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Santa Monica expects Dec. 23 completion of runway shorteningSanta Monica expects Dec. 23 completion of runway shortening

Airport will be closed for 10 days through project’s endAirport will be closed for 10 days through project’s end

A project to shorten the runway of California’s Santa Monica Municipal Airport from about 5,000 feet to 3,500 feet—part of a secretly negotiated deal between the city and the FAA that may allow the city to close the airport in 2028, which AOPA opposes—is underway with completion expected Dec. 23, according to the airport director.

Santa Monica Municipal Airport photo by Mike Fizer.

The runway resizing is moving ahead in two phases. The first phase began Oct. 23, with the work taking place nightly from 9 p.m. through 7 a.m., and airport closures in effect during those hours. The second phase is expected to begin Dec. 13, with work taking place day and night and the airport shut down completely until it reopens Dec. 23, with a 3,500-foot-long runway.

“Please ensure that if your aircraft is unable to operate on a runway with an operational length of 3,500 feet that you arrange to remove your aircraft from the field prior to December 13, 2017,” said Airport Director Stelios Makrides in an email message sent Nov. 15.

The project, run by engineering firm AECOM, had been under a federal court’s restraining order issued Oct. 8 in a lawsuit by two plaintiffs who questioned whether the settlement agreement complied with safety and environmental provisions of California’s public utility laws. The lawsuit is still pending.

AOPA, which has several thousand members who live within 50 miles of Santa Monica Municipal Airport, supported delaying the project, and filed a friend of the court brief noting the importance of pilots being made “fully aware of the implications of a shortened runway” and having “the opportunity to voice their views on what shortening the runway may mean to them.” The National Business Aviation Association also urged that the project be delayed.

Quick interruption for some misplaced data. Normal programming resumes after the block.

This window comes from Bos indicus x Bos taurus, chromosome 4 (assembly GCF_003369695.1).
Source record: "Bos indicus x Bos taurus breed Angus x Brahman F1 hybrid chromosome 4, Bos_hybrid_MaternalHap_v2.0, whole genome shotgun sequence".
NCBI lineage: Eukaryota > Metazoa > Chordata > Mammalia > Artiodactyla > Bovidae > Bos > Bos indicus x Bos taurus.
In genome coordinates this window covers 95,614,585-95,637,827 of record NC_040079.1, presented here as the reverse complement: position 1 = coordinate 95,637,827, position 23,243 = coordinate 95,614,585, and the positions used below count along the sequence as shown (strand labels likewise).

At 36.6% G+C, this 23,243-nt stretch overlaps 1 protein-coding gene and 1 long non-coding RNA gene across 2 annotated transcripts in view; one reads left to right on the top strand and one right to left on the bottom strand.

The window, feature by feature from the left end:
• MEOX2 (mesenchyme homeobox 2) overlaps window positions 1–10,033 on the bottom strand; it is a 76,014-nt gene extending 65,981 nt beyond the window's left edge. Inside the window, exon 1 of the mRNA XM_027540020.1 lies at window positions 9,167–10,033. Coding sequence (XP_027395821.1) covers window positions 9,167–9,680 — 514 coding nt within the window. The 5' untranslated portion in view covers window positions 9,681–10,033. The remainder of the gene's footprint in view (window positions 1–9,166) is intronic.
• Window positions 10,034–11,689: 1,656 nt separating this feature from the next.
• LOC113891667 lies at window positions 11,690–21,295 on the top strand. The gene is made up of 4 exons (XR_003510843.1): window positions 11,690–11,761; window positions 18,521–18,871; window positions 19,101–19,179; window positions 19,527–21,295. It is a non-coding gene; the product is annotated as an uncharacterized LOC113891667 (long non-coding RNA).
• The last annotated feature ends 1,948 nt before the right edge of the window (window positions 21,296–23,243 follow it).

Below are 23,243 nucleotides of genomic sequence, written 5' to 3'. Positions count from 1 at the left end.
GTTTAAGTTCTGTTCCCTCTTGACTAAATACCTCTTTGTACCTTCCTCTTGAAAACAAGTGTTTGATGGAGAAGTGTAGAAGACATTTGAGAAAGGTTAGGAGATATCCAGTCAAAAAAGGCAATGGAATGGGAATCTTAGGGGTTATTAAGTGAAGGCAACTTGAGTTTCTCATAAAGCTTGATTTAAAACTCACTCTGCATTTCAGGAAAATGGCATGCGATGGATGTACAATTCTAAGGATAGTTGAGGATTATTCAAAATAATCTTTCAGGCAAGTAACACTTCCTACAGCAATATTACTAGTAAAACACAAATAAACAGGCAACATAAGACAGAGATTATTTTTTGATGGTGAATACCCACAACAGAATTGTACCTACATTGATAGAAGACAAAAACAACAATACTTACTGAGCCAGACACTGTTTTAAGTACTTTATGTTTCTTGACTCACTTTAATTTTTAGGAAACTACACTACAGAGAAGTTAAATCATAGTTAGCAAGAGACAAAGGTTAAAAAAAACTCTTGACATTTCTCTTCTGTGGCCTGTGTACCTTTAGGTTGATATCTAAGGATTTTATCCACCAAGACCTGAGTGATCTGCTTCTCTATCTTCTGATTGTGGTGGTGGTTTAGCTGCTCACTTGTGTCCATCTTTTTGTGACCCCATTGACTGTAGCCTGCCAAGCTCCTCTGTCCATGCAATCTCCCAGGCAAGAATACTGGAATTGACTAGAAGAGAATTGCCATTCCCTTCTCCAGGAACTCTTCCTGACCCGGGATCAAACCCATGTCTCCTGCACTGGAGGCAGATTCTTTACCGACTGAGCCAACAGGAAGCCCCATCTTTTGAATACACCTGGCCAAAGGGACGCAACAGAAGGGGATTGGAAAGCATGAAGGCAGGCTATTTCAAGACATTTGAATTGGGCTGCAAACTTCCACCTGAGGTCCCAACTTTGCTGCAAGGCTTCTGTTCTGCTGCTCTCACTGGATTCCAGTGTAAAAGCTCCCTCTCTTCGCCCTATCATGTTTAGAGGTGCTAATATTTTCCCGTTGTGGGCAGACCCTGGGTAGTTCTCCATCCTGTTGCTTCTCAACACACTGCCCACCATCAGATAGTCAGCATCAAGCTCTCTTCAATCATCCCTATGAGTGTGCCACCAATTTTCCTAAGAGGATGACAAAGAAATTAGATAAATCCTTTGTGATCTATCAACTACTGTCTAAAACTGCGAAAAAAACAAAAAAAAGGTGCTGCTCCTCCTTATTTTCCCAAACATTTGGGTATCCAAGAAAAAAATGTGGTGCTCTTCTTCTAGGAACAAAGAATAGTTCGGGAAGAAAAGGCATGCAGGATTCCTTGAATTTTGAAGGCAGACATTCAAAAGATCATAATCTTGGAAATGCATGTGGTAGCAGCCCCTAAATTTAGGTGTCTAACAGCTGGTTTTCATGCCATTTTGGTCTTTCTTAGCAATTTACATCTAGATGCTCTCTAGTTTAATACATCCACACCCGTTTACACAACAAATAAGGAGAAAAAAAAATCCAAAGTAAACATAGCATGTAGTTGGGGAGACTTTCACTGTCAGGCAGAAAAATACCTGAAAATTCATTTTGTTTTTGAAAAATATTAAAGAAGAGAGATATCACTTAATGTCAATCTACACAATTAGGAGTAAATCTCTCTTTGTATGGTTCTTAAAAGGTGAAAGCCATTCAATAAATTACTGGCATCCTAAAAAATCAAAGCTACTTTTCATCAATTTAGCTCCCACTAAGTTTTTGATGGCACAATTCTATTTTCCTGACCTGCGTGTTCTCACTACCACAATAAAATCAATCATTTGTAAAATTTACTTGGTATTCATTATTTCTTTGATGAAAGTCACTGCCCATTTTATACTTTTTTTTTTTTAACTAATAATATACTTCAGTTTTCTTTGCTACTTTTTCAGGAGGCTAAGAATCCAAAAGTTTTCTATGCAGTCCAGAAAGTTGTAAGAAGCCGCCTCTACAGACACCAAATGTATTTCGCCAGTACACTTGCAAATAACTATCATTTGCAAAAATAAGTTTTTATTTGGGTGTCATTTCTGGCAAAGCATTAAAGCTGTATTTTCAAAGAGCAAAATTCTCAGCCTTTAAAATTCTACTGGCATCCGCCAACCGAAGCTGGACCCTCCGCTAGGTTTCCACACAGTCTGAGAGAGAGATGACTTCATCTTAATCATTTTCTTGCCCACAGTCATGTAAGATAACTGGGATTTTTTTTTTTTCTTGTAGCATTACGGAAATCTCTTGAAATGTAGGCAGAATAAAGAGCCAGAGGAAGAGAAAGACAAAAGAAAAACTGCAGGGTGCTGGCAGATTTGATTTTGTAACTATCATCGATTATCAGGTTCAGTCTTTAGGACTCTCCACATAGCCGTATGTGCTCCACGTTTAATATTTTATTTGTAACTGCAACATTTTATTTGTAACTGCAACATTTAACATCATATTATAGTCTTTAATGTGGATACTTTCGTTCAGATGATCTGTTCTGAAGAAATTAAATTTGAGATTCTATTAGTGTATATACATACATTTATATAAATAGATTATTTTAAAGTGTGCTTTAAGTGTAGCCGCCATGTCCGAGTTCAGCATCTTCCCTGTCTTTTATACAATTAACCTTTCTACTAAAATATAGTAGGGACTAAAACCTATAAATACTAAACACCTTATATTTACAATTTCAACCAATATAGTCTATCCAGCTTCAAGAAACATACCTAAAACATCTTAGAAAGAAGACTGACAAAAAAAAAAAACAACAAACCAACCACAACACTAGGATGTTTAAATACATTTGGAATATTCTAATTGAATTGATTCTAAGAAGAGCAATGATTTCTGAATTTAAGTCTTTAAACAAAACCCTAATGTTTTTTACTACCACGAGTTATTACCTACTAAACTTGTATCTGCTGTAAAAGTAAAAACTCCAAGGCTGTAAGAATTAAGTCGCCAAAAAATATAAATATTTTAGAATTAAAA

On Oct. 16, the U.S. District Court for the Central District of California “dissolved” the temporary restraining order, allowing the work—which has been estimated to cost the city $3.5 million—to proceed under the agreement announced in January between the city and the FAA.

When the unexpected deal was made public in the long-raging battle over the airport’s future, AOPA President Mark Baker asserted the association’s determination “to keep this airport permanently open and available” to general aviation users.

AOPA continues to encourage the Santa Monica Airport Association and all local pilots and citizens to work to elect city council members who understand the value and the need for the airport and who will support its continued existence and its continued contributions to the community for decades to come.

Dan Namowitz

Dan Namowitz

Associate Editor Web
Associate Editor Web Dan Namowitz has been writing for AOPA in a variety of capacities since 1991. He has been a flight instructor since 1990 and is a 30-year AOPA member.
Topics: Advocacy, Airport Advocacy, Airport

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